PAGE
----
Estimated species richness data for valuation of biodiversity across the UK, based on species occurrence records for 11 taxonomic groups (Bees, Birds, Bryophytes, Butterflies, Carabidae, Hoverflies, Isopoda, Ladybirds, Moths, Orthoptera and Vascular plants). UK species occurrence data were collated from the Biological Records Centre (BRC) and the British Trust for Ornithology (BTO). Estimated species richness was calculated across all taxonomic groups for two time periods: 1970-1990 and 2000-2013. The dataset was used to create the "UK ecological status map version 2".
Publication date: 2016-08-31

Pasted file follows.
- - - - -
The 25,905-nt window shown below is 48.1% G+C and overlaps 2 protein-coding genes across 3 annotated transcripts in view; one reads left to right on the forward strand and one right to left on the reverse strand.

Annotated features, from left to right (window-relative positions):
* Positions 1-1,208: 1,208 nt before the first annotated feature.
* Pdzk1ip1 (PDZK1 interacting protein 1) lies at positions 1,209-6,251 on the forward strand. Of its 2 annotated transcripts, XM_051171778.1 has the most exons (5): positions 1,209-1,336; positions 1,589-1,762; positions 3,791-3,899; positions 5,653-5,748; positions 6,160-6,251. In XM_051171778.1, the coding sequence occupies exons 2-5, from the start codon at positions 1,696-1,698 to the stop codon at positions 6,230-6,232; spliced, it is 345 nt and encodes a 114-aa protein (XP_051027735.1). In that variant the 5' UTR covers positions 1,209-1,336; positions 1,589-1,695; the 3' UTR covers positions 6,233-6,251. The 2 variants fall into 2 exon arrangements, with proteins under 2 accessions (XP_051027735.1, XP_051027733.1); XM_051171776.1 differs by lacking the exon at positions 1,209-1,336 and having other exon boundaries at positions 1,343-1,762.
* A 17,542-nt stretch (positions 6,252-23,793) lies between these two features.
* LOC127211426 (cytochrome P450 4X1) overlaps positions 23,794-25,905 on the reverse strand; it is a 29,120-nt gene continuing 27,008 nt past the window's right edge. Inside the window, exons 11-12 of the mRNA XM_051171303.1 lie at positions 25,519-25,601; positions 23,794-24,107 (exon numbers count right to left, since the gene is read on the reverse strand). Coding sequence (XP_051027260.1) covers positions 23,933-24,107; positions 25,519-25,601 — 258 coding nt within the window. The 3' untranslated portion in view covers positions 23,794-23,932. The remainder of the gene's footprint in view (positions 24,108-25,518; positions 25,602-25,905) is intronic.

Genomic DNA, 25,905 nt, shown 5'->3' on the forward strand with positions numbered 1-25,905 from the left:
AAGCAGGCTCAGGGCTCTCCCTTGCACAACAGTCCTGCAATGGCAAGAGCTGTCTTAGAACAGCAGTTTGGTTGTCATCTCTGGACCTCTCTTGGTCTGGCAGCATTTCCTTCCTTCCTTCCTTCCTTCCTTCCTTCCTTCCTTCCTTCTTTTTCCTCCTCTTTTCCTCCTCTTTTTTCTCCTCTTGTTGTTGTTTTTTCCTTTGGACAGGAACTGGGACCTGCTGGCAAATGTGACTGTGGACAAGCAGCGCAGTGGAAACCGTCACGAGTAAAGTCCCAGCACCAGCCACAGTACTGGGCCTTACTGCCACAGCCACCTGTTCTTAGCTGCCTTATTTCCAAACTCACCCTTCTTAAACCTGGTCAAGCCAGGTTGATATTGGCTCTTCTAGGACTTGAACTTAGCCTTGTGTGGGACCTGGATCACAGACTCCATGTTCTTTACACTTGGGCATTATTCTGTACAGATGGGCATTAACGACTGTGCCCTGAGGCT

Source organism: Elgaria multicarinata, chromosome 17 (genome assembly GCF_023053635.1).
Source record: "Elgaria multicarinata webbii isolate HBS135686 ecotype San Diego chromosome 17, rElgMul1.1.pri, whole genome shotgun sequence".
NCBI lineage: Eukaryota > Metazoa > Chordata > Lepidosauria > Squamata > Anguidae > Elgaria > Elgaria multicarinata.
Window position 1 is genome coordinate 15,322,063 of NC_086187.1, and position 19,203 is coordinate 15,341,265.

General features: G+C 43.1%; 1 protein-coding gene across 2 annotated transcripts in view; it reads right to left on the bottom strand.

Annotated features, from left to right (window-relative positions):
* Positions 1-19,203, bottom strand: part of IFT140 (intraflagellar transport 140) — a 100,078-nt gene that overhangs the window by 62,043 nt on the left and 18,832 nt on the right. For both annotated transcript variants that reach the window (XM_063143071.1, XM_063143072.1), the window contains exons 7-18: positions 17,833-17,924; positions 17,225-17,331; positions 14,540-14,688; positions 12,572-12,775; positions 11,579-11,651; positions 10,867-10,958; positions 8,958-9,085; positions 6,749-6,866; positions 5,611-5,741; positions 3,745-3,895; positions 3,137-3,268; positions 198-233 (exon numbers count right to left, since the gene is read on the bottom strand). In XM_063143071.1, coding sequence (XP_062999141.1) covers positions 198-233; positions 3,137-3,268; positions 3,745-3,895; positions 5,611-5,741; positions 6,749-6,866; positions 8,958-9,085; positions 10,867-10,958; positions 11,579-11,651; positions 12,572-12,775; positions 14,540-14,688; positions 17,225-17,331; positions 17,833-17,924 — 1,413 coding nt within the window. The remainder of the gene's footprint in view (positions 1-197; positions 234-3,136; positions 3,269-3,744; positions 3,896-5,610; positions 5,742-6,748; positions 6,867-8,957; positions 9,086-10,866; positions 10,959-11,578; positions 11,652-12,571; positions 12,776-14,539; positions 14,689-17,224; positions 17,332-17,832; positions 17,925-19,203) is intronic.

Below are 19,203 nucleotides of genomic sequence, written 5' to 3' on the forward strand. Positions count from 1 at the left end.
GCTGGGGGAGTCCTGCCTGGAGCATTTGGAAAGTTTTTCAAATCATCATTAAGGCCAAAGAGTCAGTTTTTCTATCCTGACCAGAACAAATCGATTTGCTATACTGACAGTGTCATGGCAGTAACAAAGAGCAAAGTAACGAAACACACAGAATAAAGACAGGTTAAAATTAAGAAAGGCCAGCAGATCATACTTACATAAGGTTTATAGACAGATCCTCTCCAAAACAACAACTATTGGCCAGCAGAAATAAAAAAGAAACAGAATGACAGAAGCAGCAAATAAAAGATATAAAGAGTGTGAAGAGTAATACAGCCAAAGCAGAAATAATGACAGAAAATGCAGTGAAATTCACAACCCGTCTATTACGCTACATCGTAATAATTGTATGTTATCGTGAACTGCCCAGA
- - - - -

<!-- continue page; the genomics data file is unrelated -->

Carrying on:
UK species occurrence data were collated from the Biological Records Centre (BRC). Data were gathered for 11 taxonomic groups (Columns 2 to 12; Bees, Birds, Bryophytes, Butterflies, Carabidae, Hoverflies, Isopoda, Ladybirds, Moths, Grasshopper and Crickets, and Vascular plants) at the 10km2 scale (hectad; column 1) over two separate time periods: 1970 to 1990 and 2000 to 2013 (i.e. there are two separate datasets, one for each time period). Bird species occurrence data for the breeding birds of the UK were acquired from the British Trust for Ornithology (BTO). We used data corresponding to the two time periods defined above, taken from the bird atlases of 1976 and 2001-2011 respectively. Separate analyses were undertaken for both time periods within each taxonomic group. For each hectad we compiled a species list and calculated species richness. We then calculated the estimated species richness by applying a recently developed method (Frescalo) to account for the variation in recorder effort within different hectads. The Frescalo program estimates species richness at a given location according to the set of species occurring in a neighbourhood of the 100 most similar hectads from the 200 nearest hectads. The proportion of a suite of common benchmark species from this neighbourhood list that have been recorded in the focal hectad is used to assess the recording intensity of this focal hectad, and this is used to scale the 'raw' observed species richness towards the neighbourhood maximum accordingly. We ran Frescalo using the Sparta package in the program R. Neighbourhoods were defined according to biological similarity using either vascular plant data or land cover type: all datasets were analysed using the vascular plant weights files embedded within the Frescalo program, with the exception of the vascular plants dataset which for which biological similarity between hectads was defined using land cover type in order to avoid circularity. For this we used the 2007 ITE Land Cover Map.